Lately I've come to realize just how much taking time on the creative process and the preparation stage before delving into the actual project can really make a huge difference in the end result. And it applies to all of my classes - just one more of the ways I'm (unexpectedly) finding my fine arts and computer art classes overlapping and complementing each other.
So what do I mean by that? Well, composition is huge for painting, drawing, and planning an animation scene. In Maya (our 3D program) it's easy to go back and move the camera, but then if all your character's animation is directed toward the previous camera, it'll all need to be changed as well. To plan out a scene before animating, you want to really have an idea in your head of exactly what the character will be doing and then thumbnail out those poses - thumbnails are like mini storyboards with really loose, simple drawing. If you don't love a pose, you can try out a few more and find what works better. You don't start animating till you've got those poses pretty well established. With painting and drawing, you should already know in your head what line or brush stroke you want on that paper, before touching your medium to canvas or paper. Sure, you can go back and change it, but if you already know what you want, you'll have to do a lot less work once you've put all that down.
Now, with still lifes and a model in front of you, there's not as much creativity involved (although you do need to interpret what you're seeing). But when you're faced with creating a short story in animation; or taking dialogue and not just making your characters lip synch, but creating an interesting story/gag as well, the mental creativity road blocks go up pretty quickly. It's even worse if your classmates are using the same audio clip and in dailies show how great your clip could have been! That's been my wake-up call, and I keep hearing it makes all the difference on a demo reel.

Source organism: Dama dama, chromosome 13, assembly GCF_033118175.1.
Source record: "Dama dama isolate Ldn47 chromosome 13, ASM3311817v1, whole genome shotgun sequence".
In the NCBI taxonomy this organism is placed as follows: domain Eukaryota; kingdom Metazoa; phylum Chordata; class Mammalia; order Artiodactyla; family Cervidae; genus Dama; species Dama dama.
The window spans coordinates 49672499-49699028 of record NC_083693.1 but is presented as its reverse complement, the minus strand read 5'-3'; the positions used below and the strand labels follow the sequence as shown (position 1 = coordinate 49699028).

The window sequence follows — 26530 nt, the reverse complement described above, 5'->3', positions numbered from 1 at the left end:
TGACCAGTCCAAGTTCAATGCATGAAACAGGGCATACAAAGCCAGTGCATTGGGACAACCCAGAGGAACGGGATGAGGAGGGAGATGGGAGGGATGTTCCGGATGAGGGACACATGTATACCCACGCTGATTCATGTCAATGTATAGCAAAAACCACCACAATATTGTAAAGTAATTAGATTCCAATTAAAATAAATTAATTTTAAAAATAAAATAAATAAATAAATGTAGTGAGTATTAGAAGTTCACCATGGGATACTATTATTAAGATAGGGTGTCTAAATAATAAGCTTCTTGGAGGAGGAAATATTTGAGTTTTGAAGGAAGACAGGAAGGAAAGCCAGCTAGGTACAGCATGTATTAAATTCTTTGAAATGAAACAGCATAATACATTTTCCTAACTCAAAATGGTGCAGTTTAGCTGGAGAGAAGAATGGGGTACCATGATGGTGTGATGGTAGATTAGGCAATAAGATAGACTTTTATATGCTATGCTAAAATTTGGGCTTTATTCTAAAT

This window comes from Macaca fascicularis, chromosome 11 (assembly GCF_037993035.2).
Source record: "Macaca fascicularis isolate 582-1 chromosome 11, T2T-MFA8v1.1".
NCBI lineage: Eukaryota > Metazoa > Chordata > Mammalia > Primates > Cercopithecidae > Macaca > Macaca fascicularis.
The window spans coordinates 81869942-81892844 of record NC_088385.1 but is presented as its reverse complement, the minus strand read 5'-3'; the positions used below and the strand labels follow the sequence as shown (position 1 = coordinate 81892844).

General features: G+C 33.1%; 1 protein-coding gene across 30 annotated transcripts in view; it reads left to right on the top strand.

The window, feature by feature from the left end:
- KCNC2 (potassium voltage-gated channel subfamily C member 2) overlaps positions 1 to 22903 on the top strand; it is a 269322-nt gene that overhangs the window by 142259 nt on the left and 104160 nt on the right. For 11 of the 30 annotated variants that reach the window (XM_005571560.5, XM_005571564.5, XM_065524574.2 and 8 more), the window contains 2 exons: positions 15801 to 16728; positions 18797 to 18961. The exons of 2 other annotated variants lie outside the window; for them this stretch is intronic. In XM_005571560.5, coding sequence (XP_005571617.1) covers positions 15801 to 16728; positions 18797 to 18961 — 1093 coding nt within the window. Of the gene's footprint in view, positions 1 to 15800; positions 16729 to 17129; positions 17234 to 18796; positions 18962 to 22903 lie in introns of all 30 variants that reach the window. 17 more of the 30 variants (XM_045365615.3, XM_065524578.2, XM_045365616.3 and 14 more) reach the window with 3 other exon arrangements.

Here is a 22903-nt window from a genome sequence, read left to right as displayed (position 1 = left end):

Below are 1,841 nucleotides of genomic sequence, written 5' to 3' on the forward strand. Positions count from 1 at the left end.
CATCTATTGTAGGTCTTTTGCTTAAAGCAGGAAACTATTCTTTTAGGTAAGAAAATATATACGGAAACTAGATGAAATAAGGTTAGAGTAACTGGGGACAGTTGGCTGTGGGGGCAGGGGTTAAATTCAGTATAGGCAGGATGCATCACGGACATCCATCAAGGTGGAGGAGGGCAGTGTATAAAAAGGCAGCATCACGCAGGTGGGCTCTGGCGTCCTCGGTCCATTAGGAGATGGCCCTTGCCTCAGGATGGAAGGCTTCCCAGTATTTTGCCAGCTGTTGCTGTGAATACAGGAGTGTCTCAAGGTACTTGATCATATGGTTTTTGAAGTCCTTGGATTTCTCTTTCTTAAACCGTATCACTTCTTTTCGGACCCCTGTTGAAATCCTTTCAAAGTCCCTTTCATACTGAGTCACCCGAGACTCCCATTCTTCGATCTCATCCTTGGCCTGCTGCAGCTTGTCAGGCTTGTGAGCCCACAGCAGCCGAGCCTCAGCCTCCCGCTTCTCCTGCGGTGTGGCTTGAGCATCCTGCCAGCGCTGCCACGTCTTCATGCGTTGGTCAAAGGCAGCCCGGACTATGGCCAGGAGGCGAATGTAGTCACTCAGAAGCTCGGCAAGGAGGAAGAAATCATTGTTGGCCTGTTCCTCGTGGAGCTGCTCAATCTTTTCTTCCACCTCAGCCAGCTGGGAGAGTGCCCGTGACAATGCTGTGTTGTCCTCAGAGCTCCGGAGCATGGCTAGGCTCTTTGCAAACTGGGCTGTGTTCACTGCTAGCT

So what do you do when you have no creative juices flowing? Well, I just came across this article, and even though it's written for illustrators, it's applicable to most any creative medium. I'm proud to say that lots of this I do on a regular basis - scanning the internet for interesting ideas and just to see what others are putting out there. I have folders on my computer for visuals and bookmarks and tutorials that I like. But I love that she has a physical process that you can go through as well - starting with words and moving to visuals from there.
Sometimes you really have to take a step back and say, what is the audience looking for and what am I trying to get across? And then brainstorm. I've found that in our classroom dailies (where we show pieces we're working on to get class feedback), when a few of us are commenting, we tend to come up with lots of ideas and run with them. We've gotten some great ideas that way, that I never would have come up with on my own. I also have made use of my husband's vast movie and video game experience to help me brainstorm ideas. I think sometimes it's easier for him to come up with ideas because he's not considering the practical limitations of how to make that story work, which always linger in the back of my mind.
Take what you will from the linked article. I usually find that if there's even one little tidbit that I can use, I store it away and at the most crucial time it'll come back to me. Especially when dealing with that elusive creativity, having someplace to start is always helpful and one of the toughest hurdles to get past.